By Rachel Jenkins, director of operations, Pecan Street

When Pecan Street started recruiting families to participate in our research network, staff would hold community meetings at local schools and churches to show families what we were up to and what they’d learn if they signed up. Showing up and building relationships with families was critical to establishing credibility and trust.

As we’ve grown and expanded to other cities, that personal touch has become harder. Add to that a pandemic and 2+ years of working remotely, and you can see how our recruiting model has been upended.

The good news is that we’ve learned through these challenges how to shift gears now that the world is opening back up. My recent trip to Puerto Rico, where we’re recruiting about 50 families to participate, was further proof that community, local experts and simply showing up have been key to our efforts.

Starting Off Right in Puerto Rico

In every community we’ve recruited families, we have some standard challenges. First, we’re a fairly unique organization. Not only have few people heard of us before we arrive, few people even know there are groups who do what we do. We have to address questions about data security and privacy. We have to explain how this research contributes to innovation and policy in other parts of the world. All of that takes time and trust.

It’s been hard enough in the Bay Area, upstate New York and other areas we’ve gone. We faced unique challenges in Culebra, a remote island off the eastern coast of Puerto Rico. Families there deal with energy challenges that would infuriate most mainland Americans – from frequent grid outages to sky-high electricity rates to relentless hurricanes. And there’s a significant language barrier, too. Most of the families we met are Spanish-first or Spanish-only, and Pecan Street’s current staff isn’t nearly as bilingual as you’d hope Texans would be.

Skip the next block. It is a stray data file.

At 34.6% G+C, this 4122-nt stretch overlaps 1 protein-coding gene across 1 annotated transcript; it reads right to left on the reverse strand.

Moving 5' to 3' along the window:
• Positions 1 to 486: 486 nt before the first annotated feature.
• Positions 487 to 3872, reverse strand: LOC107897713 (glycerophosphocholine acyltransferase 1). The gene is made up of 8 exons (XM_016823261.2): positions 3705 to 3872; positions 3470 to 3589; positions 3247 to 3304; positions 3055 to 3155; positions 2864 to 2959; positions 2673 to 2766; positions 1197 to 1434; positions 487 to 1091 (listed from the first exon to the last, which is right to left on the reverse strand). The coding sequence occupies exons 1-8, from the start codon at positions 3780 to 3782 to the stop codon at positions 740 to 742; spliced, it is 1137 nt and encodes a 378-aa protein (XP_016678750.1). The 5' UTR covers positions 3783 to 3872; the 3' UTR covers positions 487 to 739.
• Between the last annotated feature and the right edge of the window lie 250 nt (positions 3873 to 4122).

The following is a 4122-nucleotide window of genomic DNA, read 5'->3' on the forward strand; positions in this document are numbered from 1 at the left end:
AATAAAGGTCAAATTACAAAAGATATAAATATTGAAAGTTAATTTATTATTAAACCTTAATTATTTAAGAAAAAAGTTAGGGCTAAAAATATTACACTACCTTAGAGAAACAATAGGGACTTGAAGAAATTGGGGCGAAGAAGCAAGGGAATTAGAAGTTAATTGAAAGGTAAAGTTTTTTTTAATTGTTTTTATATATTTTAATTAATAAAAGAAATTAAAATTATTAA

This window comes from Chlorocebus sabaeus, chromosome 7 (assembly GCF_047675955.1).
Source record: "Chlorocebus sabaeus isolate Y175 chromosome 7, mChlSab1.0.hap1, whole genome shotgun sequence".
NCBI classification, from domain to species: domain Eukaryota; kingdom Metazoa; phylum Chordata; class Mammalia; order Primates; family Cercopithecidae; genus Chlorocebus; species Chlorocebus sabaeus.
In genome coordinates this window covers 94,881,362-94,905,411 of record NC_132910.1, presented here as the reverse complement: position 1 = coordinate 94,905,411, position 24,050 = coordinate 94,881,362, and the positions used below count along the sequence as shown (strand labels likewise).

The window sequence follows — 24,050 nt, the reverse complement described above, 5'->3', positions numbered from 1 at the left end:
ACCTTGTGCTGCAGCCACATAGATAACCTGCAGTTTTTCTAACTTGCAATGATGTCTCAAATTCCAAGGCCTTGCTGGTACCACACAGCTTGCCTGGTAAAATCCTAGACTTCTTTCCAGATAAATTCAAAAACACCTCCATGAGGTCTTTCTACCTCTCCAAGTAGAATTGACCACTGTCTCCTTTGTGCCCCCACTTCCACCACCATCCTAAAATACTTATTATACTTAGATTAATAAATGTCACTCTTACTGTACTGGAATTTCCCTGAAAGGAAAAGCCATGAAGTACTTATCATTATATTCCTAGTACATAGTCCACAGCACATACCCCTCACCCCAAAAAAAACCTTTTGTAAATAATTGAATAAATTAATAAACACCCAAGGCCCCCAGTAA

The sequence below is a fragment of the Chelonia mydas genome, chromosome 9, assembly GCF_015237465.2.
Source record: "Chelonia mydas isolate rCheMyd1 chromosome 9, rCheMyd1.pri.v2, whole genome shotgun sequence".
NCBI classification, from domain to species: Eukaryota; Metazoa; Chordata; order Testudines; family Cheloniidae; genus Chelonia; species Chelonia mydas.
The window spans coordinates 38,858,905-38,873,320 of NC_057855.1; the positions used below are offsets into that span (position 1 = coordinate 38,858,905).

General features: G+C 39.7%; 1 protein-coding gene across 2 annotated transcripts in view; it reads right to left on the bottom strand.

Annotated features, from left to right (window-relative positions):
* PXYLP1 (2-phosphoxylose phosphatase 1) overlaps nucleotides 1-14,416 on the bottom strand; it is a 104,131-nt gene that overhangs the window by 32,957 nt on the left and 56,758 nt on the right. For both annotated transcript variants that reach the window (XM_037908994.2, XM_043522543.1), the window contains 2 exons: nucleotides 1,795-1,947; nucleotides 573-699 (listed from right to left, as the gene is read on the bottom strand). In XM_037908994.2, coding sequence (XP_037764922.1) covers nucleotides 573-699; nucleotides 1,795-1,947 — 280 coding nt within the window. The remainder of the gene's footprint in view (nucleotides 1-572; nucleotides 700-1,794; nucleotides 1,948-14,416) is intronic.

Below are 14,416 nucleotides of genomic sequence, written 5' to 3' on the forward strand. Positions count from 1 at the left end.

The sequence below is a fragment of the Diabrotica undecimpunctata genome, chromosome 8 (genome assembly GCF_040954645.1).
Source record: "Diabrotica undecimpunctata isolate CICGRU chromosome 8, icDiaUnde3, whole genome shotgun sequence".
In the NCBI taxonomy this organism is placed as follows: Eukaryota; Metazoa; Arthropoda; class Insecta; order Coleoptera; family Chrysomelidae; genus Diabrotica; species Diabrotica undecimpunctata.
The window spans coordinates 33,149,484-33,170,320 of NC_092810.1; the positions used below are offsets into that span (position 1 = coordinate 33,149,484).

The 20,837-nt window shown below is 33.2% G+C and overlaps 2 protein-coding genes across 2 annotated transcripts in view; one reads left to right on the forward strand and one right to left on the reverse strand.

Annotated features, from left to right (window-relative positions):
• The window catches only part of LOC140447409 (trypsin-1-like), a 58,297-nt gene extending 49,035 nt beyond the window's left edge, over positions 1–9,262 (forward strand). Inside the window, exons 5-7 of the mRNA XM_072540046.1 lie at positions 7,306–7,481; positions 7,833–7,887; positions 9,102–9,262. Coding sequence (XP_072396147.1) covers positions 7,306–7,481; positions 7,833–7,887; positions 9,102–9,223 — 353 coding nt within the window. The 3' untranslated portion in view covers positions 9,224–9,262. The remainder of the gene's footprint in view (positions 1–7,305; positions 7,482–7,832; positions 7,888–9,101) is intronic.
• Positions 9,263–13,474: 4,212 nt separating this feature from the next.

Yet we hit our recruiting goal and are quickly progressing through our installations. How’d we pull it off?

We Tapped into a Powerful Community

The families we met on Culebra are among the most enthusiastic we’ve ever met about trying, testing and improving new energy technology. They have a very personal stake in improving their grid and finding new ways to power their lives. Visiting with them helped me think about new ways of describing what our research does and how it can impact people’s lives now…not just years in the future.

We Found Credible, Gracious Partners

A host of local and national organizations had been working on electricity reliability and innovation in Puerto Rico long before we proposed working there, and we found strong partners who were willing to pull us into their hard work. Environmental Defense Fund – a partner since our founding – has been working with Fundación Colibrí and Genesis Solar to install solar + storage systems for low-and-moderate income families on Culebra as part of a broader energy resiliency effort. These groups were gracious enough to provide introductions to “their families,” eliminating the years of footwork it would have taken for us to start from scratch.

We also hired a local electrician to explain the process and then install our equipment. We use local electricians in all our communities to ensure we follow local codes. But homes’ electrical systems are so unique on Culebra – and the terminology is so technical – that using a non-local electrician would have been impossible. 

And We Showed Up

Traveling to each of our communities had been a time and cost challenge – even before COVID. And even when we can travel, building relationships doesn’t happen with two-day trips. But my time on Culebra reinforced that showing up is important, even if it can’t substitute for being truly local. Our participants need to see us…before they sign up and after. It was a reminder I’ll come back to again and again as we expand to new areas and recruit new families.